Over 30,000 Afghan nationals have returned to their country through the Torkham border and over 3,000 Pakistani nationals have returned to Pakistan after the Taliban took over Afghanistan on August 15.
Demo in Kandahar against evacuation order by Taliban
Thousands of people in Afghanistan’s Kandahar held a protest on Wednesday after being ordered by the Taliban to vacate their houses. The provincial officers of the Taliban-led Afghanistan government told the families living in the division of the Afghanistan national army land to vacate their houses in three days, reported The Khaama News Press Agency. “We have been living in this place for 20 years, we agree that this is a government place, but we have built a house here. The Taliban have been saying for days that we should evacuate these houses,” a protestor said, reported TOLOnews.
The Taliban entered Kabul on August 15 after an aggressive and rapid advance against government forces amid the withdrawal of US and NATO troops from the country.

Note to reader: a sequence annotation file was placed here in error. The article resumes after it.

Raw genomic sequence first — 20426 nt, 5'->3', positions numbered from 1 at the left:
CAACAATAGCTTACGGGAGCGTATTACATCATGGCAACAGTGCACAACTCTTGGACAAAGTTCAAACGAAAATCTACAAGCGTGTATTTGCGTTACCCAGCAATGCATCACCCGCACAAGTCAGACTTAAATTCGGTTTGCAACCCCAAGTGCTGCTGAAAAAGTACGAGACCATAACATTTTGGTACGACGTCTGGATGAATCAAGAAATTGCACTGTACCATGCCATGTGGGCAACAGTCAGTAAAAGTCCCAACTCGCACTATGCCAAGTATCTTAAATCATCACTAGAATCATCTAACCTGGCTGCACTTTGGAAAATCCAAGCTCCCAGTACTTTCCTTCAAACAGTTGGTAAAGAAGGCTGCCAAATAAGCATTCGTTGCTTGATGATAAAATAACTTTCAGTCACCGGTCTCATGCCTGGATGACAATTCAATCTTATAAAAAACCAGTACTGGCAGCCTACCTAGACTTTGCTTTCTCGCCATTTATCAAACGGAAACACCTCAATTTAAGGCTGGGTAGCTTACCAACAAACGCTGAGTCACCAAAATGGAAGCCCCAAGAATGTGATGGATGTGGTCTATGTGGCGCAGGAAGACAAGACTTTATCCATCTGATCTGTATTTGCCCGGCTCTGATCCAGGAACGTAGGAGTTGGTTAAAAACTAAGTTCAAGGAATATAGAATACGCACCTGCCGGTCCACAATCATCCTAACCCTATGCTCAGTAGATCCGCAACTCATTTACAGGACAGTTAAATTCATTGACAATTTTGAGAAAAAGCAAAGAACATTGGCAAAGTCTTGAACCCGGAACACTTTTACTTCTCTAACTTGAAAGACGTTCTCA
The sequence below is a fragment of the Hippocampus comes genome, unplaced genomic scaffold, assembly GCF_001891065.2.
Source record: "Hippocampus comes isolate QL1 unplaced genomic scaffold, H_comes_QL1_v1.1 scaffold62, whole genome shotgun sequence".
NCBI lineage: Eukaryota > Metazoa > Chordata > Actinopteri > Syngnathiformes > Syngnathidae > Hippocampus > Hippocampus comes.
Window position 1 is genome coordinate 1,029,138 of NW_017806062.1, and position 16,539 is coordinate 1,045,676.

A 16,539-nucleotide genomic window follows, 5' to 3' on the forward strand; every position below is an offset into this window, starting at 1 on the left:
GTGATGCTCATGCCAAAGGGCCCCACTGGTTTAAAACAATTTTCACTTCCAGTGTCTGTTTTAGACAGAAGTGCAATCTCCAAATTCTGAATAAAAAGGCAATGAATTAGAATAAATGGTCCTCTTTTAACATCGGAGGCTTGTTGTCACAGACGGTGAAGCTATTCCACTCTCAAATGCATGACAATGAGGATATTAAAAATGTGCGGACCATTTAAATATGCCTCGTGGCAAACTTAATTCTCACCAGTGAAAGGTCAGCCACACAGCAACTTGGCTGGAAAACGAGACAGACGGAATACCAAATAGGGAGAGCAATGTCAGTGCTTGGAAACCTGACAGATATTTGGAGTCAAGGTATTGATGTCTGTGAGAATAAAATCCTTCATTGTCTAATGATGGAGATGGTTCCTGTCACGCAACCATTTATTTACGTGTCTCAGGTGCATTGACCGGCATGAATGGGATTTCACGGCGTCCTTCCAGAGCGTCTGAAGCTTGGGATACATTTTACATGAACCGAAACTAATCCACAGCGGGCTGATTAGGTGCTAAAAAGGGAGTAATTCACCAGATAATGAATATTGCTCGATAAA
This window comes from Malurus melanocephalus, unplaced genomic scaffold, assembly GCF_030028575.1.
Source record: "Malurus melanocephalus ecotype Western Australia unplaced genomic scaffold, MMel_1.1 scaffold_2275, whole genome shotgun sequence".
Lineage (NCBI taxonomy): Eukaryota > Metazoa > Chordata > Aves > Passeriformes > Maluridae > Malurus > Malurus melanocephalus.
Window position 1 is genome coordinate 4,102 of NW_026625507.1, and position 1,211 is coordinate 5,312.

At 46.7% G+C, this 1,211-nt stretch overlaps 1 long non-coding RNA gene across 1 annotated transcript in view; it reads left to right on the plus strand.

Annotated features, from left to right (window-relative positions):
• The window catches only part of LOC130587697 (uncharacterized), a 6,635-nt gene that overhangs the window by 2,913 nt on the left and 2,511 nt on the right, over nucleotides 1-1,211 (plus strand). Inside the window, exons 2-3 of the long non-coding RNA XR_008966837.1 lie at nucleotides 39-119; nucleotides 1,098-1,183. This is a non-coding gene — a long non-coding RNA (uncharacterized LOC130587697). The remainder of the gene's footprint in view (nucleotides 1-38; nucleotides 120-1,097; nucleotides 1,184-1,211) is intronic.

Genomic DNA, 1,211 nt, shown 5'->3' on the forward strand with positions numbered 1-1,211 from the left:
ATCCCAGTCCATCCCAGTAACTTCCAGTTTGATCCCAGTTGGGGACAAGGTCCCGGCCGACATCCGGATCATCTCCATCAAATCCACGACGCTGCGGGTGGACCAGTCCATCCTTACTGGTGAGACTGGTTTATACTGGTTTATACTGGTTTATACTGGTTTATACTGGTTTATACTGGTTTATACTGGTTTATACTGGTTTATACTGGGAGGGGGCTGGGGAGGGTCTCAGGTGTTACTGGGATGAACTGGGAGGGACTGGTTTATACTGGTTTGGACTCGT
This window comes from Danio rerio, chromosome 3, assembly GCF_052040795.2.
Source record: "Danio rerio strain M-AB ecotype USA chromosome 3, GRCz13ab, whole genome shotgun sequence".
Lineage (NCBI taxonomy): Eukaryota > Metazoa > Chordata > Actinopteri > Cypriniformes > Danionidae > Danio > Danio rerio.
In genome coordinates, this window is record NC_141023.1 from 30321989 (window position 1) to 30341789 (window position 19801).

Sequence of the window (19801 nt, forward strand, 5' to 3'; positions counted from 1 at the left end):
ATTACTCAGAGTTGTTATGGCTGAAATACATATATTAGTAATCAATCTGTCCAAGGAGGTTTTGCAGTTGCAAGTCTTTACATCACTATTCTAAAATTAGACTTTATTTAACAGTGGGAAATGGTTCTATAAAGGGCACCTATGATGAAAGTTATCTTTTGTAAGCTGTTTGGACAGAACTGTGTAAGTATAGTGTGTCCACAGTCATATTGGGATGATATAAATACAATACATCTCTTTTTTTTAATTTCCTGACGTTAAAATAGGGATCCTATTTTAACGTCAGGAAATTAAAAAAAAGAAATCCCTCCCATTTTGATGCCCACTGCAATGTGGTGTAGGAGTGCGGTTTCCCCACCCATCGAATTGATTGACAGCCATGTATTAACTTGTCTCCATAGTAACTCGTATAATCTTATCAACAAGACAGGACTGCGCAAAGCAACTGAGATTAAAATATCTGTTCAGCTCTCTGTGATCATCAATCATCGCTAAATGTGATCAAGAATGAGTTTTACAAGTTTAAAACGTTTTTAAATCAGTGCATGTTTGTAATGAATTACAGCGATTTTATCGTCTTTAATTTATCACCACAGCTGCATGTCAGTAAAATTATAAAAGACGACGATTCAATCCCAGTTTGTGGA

The country plunged into crisis last month after Kabul fell to the Taliban and the democratically elected government of former president Ashraf Ghani collapsed.
Taliban resort to ‘ethnic cleansing’ in several provinces
The Taliban have “started ethnic and tribal cleansing” in several provinces of the country even as Afghans face an escalating humanitarian crisis, reports said.
They said the Taliban have ordered various non-Durrani Pashtun groups in Kandahar to leave their homes and find another place to live. Taliban are already facing criticism over the massacre of nine ethnic Hazara men in July this year after they took control of Ghazni province.